Regarding the physical workplace environment, décor can signal to employees, and prospective recruits, whether they are welcomed in the organization. For example, halls decorated with photos of senior management and executives that represent Caucasian males may trigger doubt that women and minorities can advance in the organization. Other seemingly benign objects, such as the choice of magazines in a reception area, can affect the perception of the organization’s diversity values . Do the magazines reflect a diversity of tastes and are they targeted to diverse audiences? Décor that communicates a masculine culture, such as references to geeky pop culture, may signal to women and those who do not identify with these cues that they do not belong (Cheryan et al., 2009). For example, one well-known intervention strategy within the stereotype threat literature is to increase minority representation within the organization (Purdie-Vaughns et al., 2008; Spencer et al., 2015).

Key Learning about Culture and Interviews

Societal stereotypes of STEM disciplines suggest that scientists, mathematicians, and engineers are typically male, work in isolation in a laboratory, value competitiveness, and have little time for family . Stereotypes of scientists make STEM unappealing fields of study or work for many women (Cheryan et al., 2009; Cheryan, 2012) and racial minorities, particularly those with communal goals (Diekman et al., 2010; Smith et al., 2014; Thoman et al., 2015). Two additional areas related to stereotype threat are closely tied to sense of belonging in university or the workplace and personal values. Research on communal goal affordances finds that women may be underrepresented in many male-dominated fields (e.g., STEM) because they do not believe these careers can meet their goals of nurturing and helping others (Diekman et al., 2010). This section reviews research and interventions on communal goal affordances, and then interdependence and cultural mismatch. The best way to start, as an individual or organization, is with a proven framework—such as a cultural competency training and education program. We didn’t develop our unconscious bias alone, and we can’t vanquish it alone.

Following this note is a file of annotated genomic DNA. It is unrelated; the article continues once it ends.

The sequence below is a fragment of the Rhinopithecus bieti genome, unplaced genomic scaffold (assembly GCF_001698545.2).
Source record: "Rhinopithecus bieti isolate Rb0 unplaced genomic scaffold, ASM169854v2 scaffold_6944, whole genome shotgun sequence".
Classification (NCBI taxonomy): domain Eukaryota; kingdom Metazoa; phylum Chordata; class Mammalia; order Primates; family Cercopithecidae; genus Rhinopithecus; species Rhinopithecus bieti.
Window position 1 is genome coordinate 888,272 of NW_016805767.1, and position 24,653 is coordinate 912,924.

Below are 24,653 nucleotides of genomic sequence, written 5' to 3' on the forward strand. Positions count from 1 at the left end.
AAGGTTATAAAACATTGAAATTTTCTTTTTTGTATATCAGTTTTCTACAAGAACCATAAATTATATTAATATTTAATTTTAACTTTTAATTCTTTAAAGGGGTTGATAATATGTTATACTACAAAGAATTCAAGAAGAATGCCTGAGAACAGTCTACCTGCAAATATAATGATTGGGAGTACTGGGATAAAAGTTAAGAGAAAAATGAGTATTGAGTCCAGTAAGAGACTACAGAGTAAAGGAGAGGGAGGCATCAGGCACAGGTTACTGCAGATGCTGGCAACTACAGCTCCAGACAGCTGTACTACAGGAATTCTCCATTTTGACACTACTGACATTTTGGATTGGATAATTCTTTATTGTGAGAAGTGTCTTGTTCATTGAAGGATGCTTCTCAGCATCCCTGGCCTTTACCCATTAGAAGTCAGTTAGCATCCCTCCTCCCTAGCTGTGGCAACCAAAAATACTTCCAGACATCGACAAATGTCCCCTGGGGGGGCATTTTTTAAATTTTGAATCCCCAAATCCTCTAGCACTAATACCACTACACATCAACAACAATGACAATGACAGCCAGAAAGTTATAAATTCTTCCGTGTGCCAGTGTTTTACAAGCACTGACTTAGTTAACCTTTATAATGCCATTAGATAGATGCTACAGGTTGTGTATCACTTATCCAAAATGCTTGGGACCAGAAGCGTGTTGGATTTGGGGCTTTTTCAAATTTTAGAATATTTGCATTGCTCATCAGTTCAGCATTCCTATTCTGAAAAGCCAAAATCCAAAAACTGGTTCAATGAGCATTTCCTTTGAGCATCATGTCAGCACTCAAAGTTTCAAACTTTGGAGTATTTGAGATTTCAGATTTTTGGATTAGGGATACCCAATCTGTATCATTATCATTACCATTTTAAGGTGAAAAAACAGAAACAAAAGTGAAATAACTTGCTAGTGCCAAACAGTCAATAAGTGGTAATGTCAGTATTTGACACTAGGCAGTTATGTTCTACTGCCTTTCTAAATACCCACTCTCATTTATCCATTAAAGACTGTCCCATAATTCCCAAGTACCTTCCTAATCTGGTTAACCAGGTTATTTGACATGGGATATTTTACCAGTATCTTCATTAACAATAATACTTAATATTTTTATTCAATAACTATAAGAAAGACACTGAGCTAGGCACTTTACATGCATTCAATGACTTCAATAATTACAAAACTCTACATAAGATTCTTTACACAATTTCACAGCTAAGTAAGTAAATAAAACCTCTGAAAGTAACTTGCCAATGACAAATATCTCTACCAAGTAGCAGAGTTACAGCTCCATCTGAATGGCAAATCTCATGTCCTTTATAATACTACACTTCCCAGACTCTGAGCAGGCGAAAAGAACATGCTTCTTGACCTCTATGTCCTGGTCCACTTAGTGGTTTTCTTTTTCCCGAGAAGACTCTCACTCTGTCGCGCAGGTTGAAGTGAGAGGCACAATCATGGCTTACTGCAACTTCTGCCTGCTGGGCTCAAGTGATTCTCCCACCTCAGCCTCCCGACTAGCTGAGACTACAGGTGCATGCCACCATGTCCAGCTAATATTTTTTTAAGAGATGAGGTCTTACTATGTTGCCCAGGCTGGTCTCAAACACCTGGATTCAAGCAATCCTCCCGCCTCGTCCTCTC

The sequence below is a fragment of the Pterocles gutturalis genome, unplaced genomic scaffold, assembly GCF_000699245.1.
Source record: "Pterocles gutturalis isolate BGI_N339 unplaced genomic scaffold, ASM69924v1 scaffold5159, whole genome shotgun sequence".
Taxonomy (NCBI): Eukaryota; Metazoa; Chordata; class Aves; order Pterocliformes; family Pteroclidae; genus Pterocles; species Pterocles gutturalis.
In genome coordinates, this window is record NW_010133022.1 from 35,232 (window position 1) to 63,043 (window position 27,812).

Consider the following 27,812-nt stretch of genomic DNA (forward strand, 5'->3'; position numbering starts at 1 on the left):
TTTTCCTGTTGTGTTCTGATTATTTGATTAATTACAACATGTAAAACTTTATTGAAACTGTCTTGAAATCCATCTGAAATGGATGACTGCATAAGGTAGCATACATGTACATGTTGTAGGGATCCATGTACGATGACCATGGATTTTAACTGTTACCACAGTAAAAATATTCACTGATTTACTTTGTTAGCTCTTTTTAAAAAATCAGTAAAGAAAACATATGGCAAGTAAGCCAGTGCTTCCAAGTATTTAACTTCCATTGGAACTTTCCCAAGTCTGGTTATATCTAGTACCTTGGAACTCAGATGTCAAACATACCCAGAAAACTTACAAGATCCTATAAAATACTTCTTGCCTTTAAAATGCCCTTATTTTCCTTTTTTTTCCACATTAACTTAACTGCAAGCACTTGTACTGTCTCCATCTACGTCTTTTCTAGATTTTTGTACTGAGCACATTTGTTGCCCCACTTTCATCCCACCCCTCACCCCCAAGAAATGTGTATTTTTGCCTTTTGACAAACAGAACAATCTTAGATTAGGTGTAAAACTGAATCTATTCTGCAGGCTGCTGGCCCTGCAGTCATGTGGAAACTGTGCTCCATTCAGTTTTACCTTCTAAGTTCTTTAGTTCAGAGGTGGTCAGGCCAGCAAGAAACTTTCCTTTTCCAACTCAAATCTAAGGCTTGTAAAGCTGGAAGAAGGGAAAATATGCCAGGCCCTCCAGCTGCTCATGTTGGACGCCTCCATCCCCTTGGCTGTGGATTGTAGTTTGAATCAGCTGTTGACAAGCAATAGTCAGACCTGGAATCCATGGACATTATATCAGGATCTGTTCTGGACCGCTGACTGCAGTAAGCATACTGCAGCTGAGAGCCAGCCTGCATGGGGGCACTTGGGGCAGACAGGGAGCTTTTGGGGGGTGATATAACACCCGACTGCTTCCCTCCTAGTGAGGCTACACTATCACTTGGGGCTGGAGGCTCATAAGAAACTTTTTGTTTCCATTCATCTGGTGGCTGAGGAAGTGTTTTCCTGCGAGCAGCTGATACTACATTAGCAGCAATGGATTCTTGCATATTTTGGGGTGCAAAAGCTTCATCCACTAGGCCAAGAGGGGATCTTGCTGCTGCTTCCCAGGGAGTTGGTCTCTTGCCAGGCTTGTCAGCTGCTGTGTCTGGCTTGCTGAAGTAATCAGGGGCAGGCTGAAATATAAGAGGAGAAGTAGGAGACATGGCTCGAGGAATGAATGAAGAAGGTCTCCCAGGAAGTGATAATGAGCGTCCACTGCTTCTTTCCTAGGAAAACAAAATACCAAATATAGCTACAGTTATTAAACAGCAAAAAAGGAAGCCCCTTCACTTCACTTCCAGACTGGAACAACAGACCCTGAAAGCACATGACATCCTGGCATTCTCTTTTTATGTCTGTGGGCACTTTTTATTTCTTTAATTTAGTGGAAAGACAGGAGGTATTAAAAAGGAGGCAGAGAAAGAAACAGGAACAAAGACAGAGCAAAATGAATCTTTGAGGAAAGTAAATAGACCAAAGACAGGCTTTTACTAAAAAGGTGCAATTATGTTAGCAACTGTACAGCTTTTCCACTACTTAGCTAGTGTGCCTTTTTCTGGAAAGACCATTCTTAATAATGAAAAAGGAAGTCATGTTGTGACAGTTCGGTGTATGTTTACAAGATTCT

One good first step is exactly what you are doing now—learn more about the problem. White students at Rutgers University who completed a course on prejudice and conflict became less prejudiced and less stereotypical compared with similar students who did not take the course . It is important to note that the class dealt quite specifically with prejudice and conflict. The real benefit comes from asking difficult questions, not avoiding them. I enjoy “celebrating diversity.” Learning about new cultures, trying new food, and commemorating new holidays broadens the mind and opens us up to new possibilities. But in the absence of dealing with the tough issues of prejudice and stereotyping, it doesn’t usually affect the fundamental ways in which we think about people of other races and cultures. Celebrating diversity is fun and worthwhile, but it’s no substitute for addressing difficult questions head-on.

Have you ever experienced or witnessed what you thought was discrimination? Discussions about stereotypes, prejudice, racism, and discrimination are unsettling to some.